November 6: TODAY in Irish History:
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Snippets of Irish History by Conor Cunneen IrishmanSpeaks
Conor is a Chicago based Motivational Humorous Business Speaker, Author and History buff.
An insightful, realistic, yet humorous book on the job search process by Today in Irish History Curator Conor Cunneen
1649: Death of Eoghan Ruadh O’Neill (Owen Roe O’Neill)
O’Neill was an Irish warlord who with the support of Spain rebelled against English rule. Romanticized in Irish history partly because of the poem written by Young Ireland founder Thomas Davis who wrote The Lament for Eoghan Ruadh O’Neill. Despite Davis’ reference to O’Neill being poisoned, there is no clear evidence as to how he died.
The Lament for Eoghan Ruadh O’Neill.
“Did they dare, did they dare, to slay Eoghan Ruadh O’Neill?”
“Yes, they slew with poison him they feared to meet with steel.”
“May God wither up their hearts! May their blood cease to flow!
May they walk in living death, who poisoned Eoghan Ruadh!”
“Though it break my heart to hear, say again the bitter words.
From Derry, against Cromwell, he marched to measure swords:
But the weapon of the Sacsanach met him on his way,
And he died at Cloch Uachtar upon St. Leonard’s day.
“Wail, wail ye for the Mighty One! Wail, wail ye for the Dead!
Quench the hearth, and hold the breath–with ashes strew the head.
How tenderly we loved him! How deeply we deplore!
Holy Saviour! but to think we shall never see him more.
“Sagest in the council was he, kindest in the hall!
Sure we never won a battle–’twas Eoghan won them all.
Had he lived–had he lived–our dear country had been free;
But he’s dead, but he’s dead, and ’tis slaves we’ll ever be.
“O’Farrell and Clanrickarde, Preston and Red Hugh,
Audley and MacMahon, ye are valiant, wise, and true;
But–what, what are ye all to our darling who is gone?
The Rudder of our Ship was he, our Castle’s corner stone!
“Wail, wail him through the Island! Weep, weep for our pride!
Would that on the battle-field our gallant chief had died!
Weep the Victor of Beann-bhorbh–weep him, young men and old;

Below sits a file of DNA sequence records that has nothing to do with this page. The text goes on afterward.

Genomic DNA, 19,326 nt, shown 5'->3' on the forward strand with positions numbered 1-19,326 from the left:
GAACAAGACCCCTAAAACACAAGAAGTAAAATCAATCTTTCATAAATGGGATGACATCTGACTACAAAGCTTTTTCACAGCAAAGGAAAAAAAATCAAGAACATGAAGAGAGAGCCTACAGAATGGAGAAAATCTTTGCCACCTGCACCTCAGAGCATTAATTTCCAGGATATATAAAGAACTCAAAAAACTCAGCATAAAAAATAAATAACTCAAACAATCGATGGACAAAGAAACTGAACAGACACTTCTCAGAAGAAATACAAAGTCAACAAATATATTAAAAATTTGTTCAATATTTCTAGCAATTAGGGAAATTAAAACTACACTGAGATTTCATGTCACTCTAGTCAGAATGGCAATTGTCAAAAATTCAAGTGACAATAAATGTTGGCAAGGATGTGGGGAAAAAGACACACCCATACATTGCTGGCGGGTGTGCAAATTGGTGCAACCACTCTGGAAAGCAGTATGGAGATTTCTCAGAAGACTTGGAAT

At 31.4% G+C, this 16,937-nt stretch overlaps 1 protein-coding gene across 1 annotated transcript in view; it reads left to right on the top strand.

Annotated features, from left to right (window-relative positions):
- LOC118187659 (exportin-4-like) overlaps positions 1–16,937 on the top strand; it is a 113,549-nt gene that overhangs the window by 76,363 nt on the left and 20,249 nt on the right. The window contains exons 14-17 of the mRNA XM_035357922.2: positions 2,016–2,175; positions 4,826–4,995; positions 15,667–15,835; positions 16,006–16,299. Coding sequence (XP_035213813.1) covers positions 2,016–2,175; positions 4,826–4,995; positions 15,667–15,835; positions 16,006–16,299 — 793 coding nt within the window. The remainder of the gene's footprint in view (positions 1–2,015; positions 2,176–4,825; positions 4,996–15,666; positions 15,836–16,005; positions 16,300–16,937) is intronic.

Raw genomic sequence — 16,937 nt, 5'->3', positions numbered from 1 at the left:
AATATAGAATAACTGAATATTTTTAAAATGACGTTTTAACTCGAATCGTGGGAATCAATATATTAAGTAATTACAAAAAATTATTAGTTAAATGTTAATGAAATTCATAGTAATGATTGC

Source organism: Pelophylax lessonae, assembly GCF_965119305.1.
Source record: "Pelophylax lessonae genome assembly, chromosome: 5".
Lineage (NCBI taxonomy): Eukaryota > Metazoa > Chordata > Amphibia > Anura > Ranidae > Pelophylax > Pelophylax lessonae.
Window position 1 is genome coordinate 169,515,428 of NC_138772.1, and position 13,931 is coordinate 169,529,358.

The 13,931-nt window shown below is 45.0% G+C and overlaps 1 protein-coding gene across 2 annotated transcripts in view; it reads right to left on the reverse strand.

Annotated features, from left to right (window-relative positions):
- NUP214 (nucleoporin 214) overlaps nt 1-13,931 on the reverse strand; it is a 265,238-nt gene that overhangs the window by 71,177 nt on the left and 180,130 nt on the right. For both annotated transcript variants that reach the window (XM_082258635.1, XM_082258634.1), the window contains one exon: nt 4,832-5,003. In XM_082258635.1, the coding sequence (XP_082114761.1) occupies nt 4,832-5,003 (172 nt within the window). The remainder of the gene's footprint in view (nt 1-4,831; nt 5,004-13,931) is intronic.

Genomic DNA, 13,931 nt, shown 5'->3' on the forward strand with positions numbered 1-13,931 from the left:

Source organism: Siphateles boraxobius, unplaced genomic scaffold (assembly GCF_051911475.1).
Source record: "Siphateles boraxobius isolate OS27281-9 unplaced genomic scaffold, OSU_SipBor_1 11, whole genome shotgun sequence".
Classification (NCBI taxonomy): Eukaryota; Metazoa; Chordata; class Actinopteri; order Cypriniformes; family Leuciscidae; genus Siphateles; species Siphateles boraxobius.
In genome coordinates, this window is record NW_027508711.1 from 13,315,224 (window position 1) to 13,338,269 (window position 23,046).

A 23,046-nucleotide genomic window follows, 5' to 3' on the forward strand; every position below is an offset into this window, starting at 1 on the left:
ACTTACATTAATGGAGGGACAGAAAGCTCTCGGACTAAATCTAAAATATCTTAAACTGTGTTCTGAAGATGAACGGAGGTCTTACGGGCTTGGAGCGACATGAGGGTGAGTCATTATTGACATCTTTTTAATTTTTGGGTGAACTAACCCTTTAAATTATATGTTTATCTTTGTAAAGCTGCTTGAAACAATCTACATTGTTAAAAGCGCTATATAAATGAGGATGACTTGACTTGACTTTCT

Weep for him, ye women–your Beautiful lies cold!
“We thought you would not die–we were sure you would not go,
And leave us in our utmost need to Cromwell’s cruel blow–
Sheep without a shepherd, when the snow shuts out the sky–
Oh! why did you leave us, Eoghan? Why did you die?
“Soft as woman’s was your voice, O’Neill! bright was your eye,
Oh! why did you leave us, Eoghan? Why did you die?
Your troubles are all over, you’re at rest with God on high,
But we’re slaves, and we’re orphans, Eoghan!–why didst thou die?”
1940: Johnny Giles
One of Ireland’s greatest ever soccer players, Johnny Giles is born in Dublin. His stature in the game is evidenced by the fact in 2003 he was a winner of UEFA’s Jubilee Award as the best Irish player of the past 50 years.
The diminutive Giles (5 ft 7 in) was a magnificent footballer whose passing ability was legendary. He was also tough as nails and some non-Irish (or non-Leeds United) supporters might even suggest he did not always play the ball!
Originally discovered by legendary Manchester United scout Billy Behan, he signed for the Red Devils in 1957. Although he won an FA Cup medal with United in 1963, United manager Matt Busby failed to appreciate his talent and he was but a peripheral figure as the manager rebuilt a team decimated by the Munich air crash.
Giles dropped down a division to sign for Leeds United in 1963 after which both he and Leeds grew in stature and success.
Following a very successful playing career, Giles went on to manage Ireland and a number of clubs including West Brom Albion. The little fella can be seen regularly in RTE studios providing superb analysis of international and Premier League soccer.
READ: Profile Johnny Giles
1996: Bill Clinton is re-elected President.
Clinton does not have Irish heritage, but his presidency will likely be seen as one that had the greatest impact on Ireland. It is quite likely that the Northern Ireland peace process and the Good Friday agreement would never have happened without his cajoling and support.
In 1995, speaking to the employees of the Mackie Plant in sectarian divided Belfast, he said:
“Here in Northern Ireland, you are making a miracle, a miracle symbolized by those two children who held hands and told us what this whole thing is all about. In the land of the harp and the fiddle, the fife and the lambeg drum, two proud traditions are coming together in the harmonies of peace. The cease-fire and negotiations have sparked a powerful transformation.”
In Ireland (as it seems in so many other places), Bill Clinton is a rock star.
WATCH: A Short History of Ireland
Want to learn more about Ireland? See these images and more in the acclaimed For the Love of Being Irish
This history is written by Irish author, business keynote speaker and award winning humorist IrishmanSpeaks – Conor Cunneen. If you spot any inaccuracies or wish to make a comment, please don’t hesitate to contact us via the comment button.
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